Dr. Bahn & Ryan O’Neal
Lunch with Ryan O’Neal and Duke Bahn MD
By Mark Scholz, M.D.
Last month Dr. Duke Bahn invited me to meet him for lunch on the Malibu coast to interview Ryan O’Neal (Love Story, Paper Moon) and to discuss, of all things, focal cryotherapy. It was a beautiful summer day to be at an enjoyable restaurant off the Coast Highway overlooking the ocean. Mr. O’Neal underwent treatment for prostate cancer last year. His treatment turned out favorably so he generously offered to tell his story.
My social life is normally limited to everyday folks so I was naturally curious about meeting Mr. O’Neal. When I arrived at the restaurant he was already seated in the waiting area. He sprang to his feet offering a warm smile and handshake. We made our way to the table where we were joined by Dr. Bahn and Ryan’s friend Greg Hodal.
Since this is my first celebrity interview I started timidly, “What’s your daily life like?”
“Well, I live right down the road. Enjoy paddle tennis. Still do some acting. I play the part of the father of Dr. Brennan in the TV show Bones. I’m committed to exercise. Try to ride my stationary bike every day. Actually, I own Pro Gym in Brentwood. Make it over there to work out a couple times a week.”
Ryan was diagnosed with stage T2b (medium sized nodule) and Gleason Grade 7 (Intermediate Grade) prostate cancer in 2012 when his doctor felt an abnormality on digital rectal examination.
“My oncologist, Dr. Piro, was very reassuring and calmed me down. He referred me to Dr. Bahn in Ventura for a prostate scan. The scan showed a distinct nodule contained within the gland (see figure). After my scan, I sat down in Dr. Bahn’s office and we reviewed a whole list of treatment options including surgery, beam radiation, radioactive seeds and targeted cryotherapy. I was particularly attracted to the cryotherapy option because of the reduced risk of side effects.”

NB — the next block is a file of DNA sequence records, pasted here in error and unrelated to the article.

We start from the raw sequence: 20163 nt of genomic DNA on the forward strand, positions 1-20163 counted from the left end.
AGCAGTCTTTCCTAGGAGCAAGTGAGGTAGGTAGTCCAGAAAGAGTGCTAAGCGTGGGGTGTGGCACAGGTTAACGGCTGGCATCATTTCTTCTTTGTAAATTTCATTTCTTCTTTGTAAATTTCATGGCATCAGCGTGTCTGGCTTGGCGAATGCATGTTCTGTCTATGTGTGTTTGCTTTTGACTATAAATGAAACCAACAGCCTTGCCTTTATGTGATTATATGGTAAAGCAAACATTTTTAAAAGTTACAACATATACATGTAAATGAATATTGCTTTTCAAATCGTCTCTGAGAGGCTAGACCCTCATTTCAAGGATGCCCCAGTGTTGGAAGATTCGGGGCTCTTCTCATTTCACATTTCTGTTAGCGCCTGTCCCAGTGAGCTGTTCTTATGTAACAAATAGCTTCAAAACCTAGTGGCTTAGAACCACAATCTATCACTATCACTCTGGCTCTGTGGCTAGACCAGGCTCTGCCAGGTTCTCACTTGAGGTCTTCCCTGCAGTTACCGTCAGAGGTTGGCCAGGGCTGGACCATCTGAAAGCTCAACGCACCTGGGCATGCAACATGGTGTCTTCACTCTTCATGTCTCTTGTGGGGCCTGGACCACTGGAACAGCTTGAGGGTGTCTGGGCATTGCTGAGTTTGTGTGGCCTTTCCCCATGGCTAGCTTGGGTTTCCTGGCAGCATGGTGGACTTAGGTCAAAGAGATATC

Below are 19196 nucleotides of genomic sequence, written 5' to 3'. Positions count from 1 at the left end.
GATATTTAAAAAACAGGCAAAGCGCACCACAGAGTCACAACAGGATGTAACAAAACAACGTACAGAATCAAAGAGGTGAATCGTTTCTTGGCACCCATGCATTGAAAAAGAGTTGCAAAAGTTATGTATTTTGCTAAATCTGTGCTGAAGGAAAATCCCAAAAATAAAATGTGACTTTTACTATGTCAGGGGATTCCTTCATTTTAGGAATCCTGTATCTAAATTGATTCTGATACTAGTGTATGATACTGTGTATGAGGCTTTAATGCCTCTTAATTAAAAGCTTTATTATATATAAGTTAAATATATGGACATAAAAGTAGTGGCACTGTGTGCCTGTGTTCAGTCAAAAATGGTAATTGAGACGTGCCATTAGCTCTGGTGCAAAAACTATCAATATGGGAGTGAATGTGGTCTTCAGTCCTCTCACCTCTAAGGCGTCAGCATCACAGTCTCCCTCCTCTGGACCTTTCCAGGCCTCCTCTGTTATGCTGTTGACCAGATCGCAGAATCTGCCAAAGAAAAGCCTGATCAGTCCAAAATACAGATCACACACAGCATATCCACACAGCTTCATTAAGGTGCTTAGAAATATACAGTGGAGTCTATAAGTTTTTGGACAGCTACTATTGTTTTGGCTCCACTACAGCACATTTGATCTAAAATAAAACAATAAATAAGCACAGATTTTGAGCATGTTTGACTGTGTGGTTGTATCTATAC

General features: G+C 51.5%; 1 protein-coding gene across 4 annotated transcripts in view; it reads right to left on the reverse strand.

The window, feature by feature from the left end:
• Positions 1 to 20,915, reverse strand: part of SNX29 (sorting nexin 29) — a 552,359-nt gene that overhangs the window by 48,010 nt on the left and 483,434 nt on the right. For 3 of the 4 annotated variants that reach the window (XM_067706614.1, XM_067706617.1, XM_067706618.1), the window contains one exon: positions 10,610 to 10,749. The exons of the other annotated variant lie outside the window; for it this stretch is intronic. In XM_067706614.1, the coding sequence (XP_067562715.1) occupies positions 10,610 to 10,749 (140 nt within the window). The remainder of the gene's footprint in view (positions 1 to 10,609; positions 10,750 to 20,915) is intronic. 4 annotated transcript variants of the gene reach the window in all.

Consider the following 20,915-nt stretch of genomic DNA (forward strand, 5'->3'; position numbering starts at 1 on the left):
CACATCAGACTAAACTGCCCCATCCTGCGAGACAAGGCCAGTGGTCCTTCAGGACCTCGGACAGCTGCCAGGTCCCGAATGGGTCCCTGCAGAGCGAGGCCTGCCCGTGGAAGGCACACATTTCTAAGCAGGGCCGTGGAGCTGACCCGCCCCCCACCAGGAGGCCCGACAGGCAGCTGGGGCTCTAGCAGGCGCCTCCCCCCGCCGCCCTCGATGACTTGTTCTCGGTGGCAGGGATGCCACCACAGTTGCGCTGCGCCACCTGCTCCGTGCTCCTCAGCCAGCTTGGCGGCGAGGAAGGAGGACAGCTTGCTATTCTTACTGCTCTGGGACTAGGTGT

I asked Dr. Bahn, “What kind of side effects have you been seeing in your patients treated with focal cryotherapy?” “In the first 100 men, there has been zero incontinence and about ten percent impotence.”
Returning to Ryan I asked, “Were there any other bad effects?” “I was sore between my legs for a day. I had a catheter for a week so attending a party wasn’t so fun. Got my attention when the urologist pulled it out, but overall I did great. I never needed any pain killers. I haven’t had any residual effects.”
Mr. O’Neal related that he had faced the diagnosis of serious cancer before. When he was sixty, twelve years ago, he was diagnosed with chronic myelogenous leukemia (CML).
“Back then they just came out with a new miracle pill called Gleevec. It put me in complete remission. I faithfully take the pill to this day.”
Ryan was very curious about the controversy surrounding PSA screening and posed a number of insightful questions. Before the meeting I was expecting a jaded Hollywood road warrior. As it turns out, Ryan is extremely personable, a delightfully engaging conversationalist.
He was very attentive, asking incisive questions of Dr. Bahn and me about the PCRI and the prostate cancer world in general. While Ryan ate Ahi tuna and I nibbled on Chilean sea bass we covered a wide variety of important themes including the overtreatment of innocuous prostate cancer, the five shades of prostate cancer and the modern potential for reducing side effects using focal therapy, now that scanning technology has been improved.
I asked Ryan how he could afford time away from his busy lifestyle to address a mundane subject like prostate cancer.
“I feel very fortunate that my treatment has turned out so well. This is actually my third go round with cancer. I had Moh’s treatment to remove skin cancer. All along I have been privileged with skilled doctors using innovative medical technology. If there is anything I can do to help increase awareness, I need to do it.”
At that point both Dr. Bahn and I interrupted him at the same time. “Well…. there is this prostate cancer conference coming up this September. Any chance you could come?” Ryan smiled, “Sure, I’d be happy to come and share. Maybe we can get the LA Times to come and do a story.”
Driving back on the Coast Highway from Malibu to my office in Marina del Rey I was reflecting on Ryan’s playful charm and how he kept steering the conversation back toward Dr. Bahn’s and my comfort zone, the topic of prostate cancer. We all had a great time. No wonder people’s ears perk up when they hear the name—Ryan O’Neal.